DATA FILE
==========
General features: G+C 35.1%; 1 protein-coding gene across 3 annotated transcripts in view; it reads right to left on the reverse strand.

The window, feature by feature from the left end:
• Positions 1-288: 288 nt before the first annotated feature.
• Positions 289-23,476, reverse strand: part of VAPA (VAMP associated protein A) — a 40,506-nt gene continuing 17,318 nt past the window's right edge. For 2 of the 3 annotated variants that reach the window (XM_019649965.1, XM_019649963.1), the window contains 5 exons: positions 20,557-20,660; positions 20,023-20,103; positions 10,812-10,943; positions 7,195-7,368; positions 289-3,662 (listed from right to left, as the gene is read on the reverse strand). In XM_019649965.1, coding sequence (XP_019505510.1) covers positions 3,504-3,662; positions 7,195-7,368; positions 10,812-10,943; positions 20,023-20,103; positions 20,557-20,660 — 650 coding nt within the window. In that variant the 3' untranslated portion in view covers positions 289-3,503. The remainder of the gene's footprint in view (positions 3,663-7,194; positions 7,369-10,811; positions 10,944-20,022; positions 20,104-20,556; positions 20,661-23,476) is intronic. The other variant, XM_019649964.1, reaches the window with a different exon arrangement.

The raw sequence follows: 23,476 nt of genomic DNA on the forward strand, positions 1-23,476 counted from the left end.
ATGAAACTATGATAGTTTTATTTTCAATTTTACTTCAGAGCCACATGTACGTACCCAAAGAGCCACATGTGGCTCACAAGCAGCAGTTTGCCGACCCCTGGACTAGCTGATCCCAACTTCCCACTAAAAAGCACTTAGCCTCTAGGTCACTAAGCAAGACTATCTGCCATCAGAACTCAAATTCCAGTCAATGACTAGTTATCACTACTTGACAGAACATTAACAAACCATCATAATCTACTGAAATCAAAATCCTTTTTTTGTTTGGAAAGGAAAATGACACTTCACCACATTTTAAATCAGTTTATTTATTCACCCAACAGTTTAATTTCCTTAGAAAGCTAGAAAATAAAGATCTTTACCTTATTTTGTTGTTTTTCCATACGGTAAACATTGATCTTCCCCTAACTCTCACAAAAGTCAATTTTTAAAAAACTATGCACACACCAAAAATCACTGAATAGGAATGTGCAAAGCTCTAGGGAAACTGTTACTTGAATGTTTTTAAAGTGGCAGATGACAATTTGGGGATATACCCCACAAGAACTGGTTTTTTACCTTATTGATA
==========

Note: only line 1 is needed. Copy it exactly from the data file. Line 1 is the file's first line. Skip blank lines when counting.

General features: G+C 35.1%; 1 protein-coding gene across 3 annotated transcripts in view; it reads right to left on the reverse strand.